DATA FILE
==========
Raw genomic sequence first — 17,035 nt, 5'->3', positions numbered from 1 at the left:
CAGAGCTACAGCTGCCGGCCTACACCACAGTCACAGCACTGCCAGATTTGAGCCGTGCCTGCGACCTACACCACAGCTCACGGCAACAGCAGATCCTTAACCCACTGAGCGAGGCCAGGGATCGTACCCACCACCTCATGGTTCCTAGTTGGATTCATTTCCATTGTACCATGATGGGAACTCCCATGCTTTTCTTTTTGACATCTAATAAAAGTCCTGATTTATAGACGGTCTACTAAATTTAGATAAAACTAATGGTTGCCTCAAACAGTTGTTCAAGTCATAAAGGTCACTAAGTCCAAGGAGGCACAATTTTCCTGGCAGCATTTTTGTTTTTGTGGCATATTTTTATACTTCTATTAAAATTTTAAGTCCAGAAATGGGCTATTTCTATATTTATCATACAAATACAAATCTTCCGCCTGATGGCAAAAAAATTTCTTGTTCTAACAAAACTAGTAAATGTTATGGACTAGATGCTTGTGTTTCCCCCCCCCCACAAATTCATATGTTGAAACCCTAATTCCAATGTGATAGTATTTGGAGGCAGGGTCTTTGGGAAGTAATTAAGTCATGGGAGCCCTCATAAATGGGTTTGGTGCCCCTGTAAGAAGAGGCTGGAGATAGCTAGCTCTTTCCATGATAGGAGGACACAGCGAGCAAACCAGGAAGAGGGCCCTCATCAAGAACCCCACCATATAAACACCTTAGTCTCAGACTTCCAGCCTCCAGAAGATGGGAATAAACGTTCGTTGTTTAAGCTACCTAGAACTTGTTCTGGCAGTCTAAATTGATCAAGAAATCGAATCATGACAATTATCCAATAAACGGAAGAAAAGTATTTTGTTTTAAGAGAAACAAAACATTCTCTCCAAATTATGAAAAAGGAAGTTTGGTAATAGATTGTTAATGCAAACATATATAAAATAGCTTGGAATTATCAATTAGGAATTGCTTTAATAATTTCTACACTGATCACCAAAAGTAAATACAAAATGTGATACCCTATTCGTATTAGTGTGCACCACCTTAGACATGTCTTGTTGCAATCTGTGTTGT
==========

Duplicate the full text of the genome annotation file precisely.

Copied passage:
Raw genomic sequence first — 17,035 nt, 5'->3', positions numbered from 1 at the left:
CAGAGCTACAGCTGCCGGCCTACACCACAGTCACAGCACTGCCAGATTTGAGCCGTGCCTGCGACCTACACCACAGCTCACGGCAACAGCAGATCCTTAACCCACTGAGCGAGGCCAGGGATCGTACCCACCACCTCATGGTTCCTAGTTGGATTCATTTCCATTGTACCATGATGGGAACTCCCATGCTTTTCTTTTTGACATCTAATAAAAGTCCTGATTTATAGACGGTCTACTAAATTTAGATAAAACTAATGGTTGCCTCAAACAGTTGTTCAAGTCATAAAGGTCACTAAGTCCAAGGAGGCACAATTTTCCTGGCAGCATTTTTGTTTTTGTGGCATATTTTTATACTTCTATTAAAATTTTAAGTCCAGAAATGGGCTATTTCTATATTTATCATACAAATACAAATCTTCCGCCTGATGGCAAAAAAATTTCTTGTTCTAACAAAACTAGTAAATGTTATGGACTAGATGCTTGTGTTTCCCCCCCCCCACAAATTCATATGTTGAAACCCTAATTCCAATGTGATAGTATTTGGAGGCAGGGTCTTTGGGAAGTAATTAAGTCATGGGAGCCCTCATAAATGGGTTTGGTGCCCCTGTAAGAAGAGGCTGGAGATAGCTAGCTCTTTCCATGATAGGAGGACACAGCGAGCAAACCAGGAAGAGGGCCCTCATCAAGAACCCCACCATATAAACACCTTAGTCTCAGACTTCCAGCCTCCAGAAGATGGGAATAAACGTTCGTTGTTTAAGCTACCTAGAACTTGTTCTGGCAGTCTAAATTGATCAAGAAATCGAATCATGACAATTATCCAATAAACGGAAGAAAAGTATTTTGTTTTAAGAGAAACAAAACATTCTCTCCAAATTATGAAAAAGGAAGTTTGGTAATAGATTGTTAATGCAAACATATATAAAATAGCTTGGAATTATCAATTAGGAATTGCTTTAATAATTTCTACACTGATCACCAAAAGTAAATACAAAATGTGATACCCTATTCGTATTAGTGTGCACCACCTTAGACATGTCTTGTTGCAATCTGTGTTGT